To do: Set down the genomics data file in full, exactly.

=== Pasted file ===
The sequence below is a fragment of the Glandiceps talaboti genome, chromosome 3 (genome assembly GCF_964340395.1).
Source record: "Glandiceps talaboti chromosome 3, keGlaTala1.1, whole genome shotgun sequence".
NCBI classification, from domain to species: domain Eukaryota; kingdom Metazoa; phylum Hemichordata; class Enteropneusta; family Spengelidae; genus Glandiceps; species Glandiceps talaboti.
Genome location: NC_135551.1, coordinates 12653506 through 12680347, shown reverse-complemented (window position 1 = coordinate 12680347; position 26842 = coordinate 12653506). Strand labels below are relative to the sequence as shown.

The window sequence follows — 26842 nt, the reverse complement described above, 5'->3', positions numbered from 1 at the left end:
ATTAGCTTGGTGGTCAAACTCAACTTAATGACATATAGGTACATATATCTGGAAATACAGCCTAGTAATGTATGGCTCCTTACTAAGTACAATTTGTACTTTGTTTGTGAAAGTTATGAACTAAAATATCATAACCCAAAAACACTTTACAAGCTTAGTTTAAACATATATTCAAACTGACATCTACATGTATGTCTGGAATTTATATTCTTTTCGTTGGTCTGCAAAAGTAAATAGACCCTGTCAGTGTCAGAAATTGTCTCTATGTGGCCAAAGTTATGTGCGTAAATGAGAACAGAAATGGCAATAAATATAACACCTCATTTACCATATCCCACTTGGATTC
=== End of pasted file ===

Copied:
The sequence below is a fragment of the Glandiceps talaboti genome, chromosome 3 (genome assembly GCF_964340395.1).
Source record: "Glandiceps talaboti chromosome 3, keGlaTala1.1, whole genome shotgun sequence".
NCBI classification, from domain to species: domain Eukaryota; kingdom Metazoa; phylum Hemichordata; class Enteropneusta; family Spengelidae; genus Glandiceps; species Glandiceps talaboti.
Genome location: NC_135551.1, coordinates 12653506 through 12680347, shown reverse-complemented (window position 1 = coordinate 12680347; position 26842 = coordinate 12653506). Strand labels below are relative to the sequence as shown.

The window sequence follows — 26842 nt, the reverse complement described above, 5'->3', positions numbered from 1 at the left end:
ATTAGCTTGGTGGTCAAACTCAACTTAATGACATATAGGTACATATATCTGGAAATACAGCCTAGTAATGTATGGCTCCTTACTAAGTACAATTTGTACTTTGTTTGTGAAAGTTATGAACTAAAATATCATAACCCAAAAACACTTTACAAGCTTAGTTTAAACATATATTCAAACTGACATCTACATGTATGTCTGGAATTTATATTCTTTTCGTTGGTCTGCAAAAGTAAATAGACCCTGTCAGTGTCAGAAATTGTCTCTATGTGGCCAAAGTTATGTGCGTAAATGAGAACAGAAATGGCAATAAATATAACACCTCATTTACCATATCCCACTTGGATTC